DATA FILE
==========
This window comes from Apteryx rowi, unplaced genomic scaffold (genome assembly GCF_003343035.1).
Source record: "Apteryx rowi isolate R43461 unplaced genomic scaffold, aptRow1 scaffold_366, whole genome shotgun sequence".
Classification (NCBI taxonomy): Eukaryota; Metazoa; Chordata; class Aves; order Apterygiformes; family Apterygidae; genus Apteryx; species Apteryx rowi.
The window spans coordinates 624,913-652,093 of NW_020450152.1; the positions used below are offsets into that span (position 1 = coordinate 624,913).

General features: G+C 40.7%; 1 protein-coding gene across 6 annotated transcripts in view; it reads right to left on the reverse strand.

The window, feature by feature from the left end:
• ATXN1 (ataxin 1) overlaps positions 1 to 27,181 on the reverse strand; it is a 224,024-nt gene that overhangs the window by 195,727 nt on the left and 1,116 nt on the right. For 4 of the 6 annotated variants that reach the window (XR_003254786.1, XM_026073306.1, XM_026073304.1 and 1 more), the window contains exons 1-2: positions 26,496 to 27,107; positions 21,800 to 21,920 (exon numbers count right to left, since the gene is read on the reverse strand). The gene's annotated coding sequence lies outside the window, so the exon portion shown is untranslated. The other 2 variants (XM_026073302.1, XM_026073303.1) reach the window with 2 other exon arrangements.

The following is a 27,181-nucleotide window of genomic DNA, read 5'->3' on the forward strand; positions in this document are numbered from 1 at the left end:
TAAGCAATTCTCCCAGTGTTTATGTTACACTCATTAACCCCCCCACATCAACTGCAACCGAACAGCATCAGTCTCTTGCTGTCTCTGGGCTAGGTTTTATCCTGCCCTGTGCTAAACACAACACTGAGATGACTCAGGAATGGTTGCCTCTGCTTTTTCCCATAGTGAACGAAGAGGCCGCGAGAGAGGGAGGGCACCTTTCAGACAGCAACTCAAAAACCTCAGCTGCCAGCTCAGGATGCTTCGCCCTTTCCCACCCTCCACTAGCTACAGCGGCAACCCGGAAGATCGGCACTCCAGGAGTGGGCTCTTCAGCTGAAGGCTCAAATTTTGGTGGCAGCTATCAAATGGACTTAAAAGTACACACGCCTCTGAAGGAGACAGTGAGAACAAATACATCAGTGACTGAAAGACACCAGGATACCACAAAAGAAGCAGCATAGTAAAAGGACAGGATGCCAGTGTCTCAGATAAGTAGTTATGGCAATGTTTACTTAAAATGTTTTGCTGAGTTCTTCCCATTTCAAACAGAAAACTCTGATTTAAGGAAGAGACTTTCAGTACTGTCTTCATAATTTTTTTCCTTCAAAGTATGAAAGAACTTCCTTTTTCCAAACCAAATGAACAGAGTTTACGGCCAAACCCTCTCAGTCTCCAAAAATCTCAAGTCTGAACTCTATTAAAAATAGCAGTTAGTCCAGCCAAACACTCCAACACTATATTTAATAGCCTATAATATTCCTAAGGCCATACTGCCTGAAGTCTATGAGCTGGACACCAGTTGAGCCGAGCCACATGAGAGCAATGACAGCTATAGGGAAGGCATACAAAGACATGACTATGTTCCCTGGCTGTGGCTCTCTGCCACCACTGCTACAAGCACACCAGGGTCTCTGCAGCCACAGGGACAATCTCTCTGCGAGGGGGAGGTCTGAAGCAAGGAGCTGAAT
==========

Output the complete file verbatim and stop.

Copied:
This window comes from Apteryx rowi, unplaced genomic scaffold (genome assembly GCF_003343035.1).
Source record: "Apteryx rowi isolate R43461 unplaced genomic scaffold, aptRow1 scaffold_366, whole genome shotgun sequence".
Classification (NCBI taxonomy): Eukaryota; Metazoa; Chordata; class Aves; order Apterygiformes; family Apterygidae; genus Apteryx; species Apteryx rowi.
The window spans coordinates 624,913-652,093 of NW_020450152.1; the positions used below are offsets into that span (position 1 = coordinate 624,913).

General features: G+C 40.7%; 1 protein-coding gene across 6 annotated transcripts in view; it reads right to left on the reverse strand.

The window, feature by feature from the left end:
• ATXN1 (ataxin 1) overlaps positions 1 to 27,181 on the reverse strand; it is a 224,024-nt gene that overhangs the window by 195,727 nt on the left and 1,116 nt on the right. For 4 of the 6 annotated variants that reach the window (XR_003254786.1, XM_026073306.1, XM_026073304.1 and 1 more), the window contains exons 1-2: positions 26,496 to 27,107; positions 21,800 to 21,920 (exon numbers count right to left, since the gene is read on the reverse strand). The gene's annotated coding sequence lies outside the window, so the exon portion shown is untranslated. The other 2 variants (XM_026073302.1, XM_026073303.1) reach the window with 2 other exon arrangements.

The following is a 27,181-nucleotide window of genomic DNA, read 5'->3' on the forward strand; positions in this document are numbered from 1 at the left end:
TAAGCAATTCTCCCAGTGTTTATGTTACACTCATTAACCCCCCCACATCAACTGCAACCGAACAGCATCAGTCTCTTGCTGTCTCTGGGCTAGGTTTTATCCTGCCCTGTGCTAAACACAACACTGAGATGACTCAGGAATGGTTGCCTCTGCTTTTTCCCATAGTGAACGAAGAGGCCGCGAGAGAGGGAGGGCACCTTTCAGACAGCAACTCAAAAACCTCAGCTGCCAGCTCAGGATGCTTCGCCCTTTCCCACCCTCCACTAGCTACAGCGGCAACCCGGAAGATCGGCACTCCAGGAGTGGGCTCTTCAGCTGAAGGCTCAAATTTTGGTGGCAGCTATCAAATGGACTTAAAAGTACACACGCCTCTGAAGGAGACAGTGAGAACAAATACATCAGTGACTGAAAGACACCAGGATACCACAAAAGAAGCAGCATAGTAAAAGGACAGGATGCCAGTGTCTCAGATAAGTAGTTATGGCAATGTTTACTTAAAATGTTTTGCTGAGTTCTTCCCATTTCAAACAGAAAACTCTGATTTAAGGAAGAGACTTTCAGTACTGTCTTCATAATTTTTTTCCTTCAAAGTATGAAAGAACTTCCTTTTTCCAAACCAAATGAACAGAGTTTACGGCCAAACCCTCTCAGTCTCCAAAAATCTCAAGTCTGAACTCTATTAAAAATAGCAGTTAGTCCAGCCAAACACTCCAACACTATATTTAATAGCCTATAATATTCCTAAGGCCATACTGCCTGAAGTCTATGAGCTGGACACCAGTTGAGCCGAGCCACATGAGAGCAATGACAGCTATAGGGAAGGCATACAAAGACATGACTATGTTCCCTGGCTGTGGCTCTCTGCCACCACTGCTACAAGCACACCAGGGTCTCTGCAGCCACAGGGACAATCTCTCTGCGAGGGGGAGGTCTGAAGCAAGGAGCTGAAT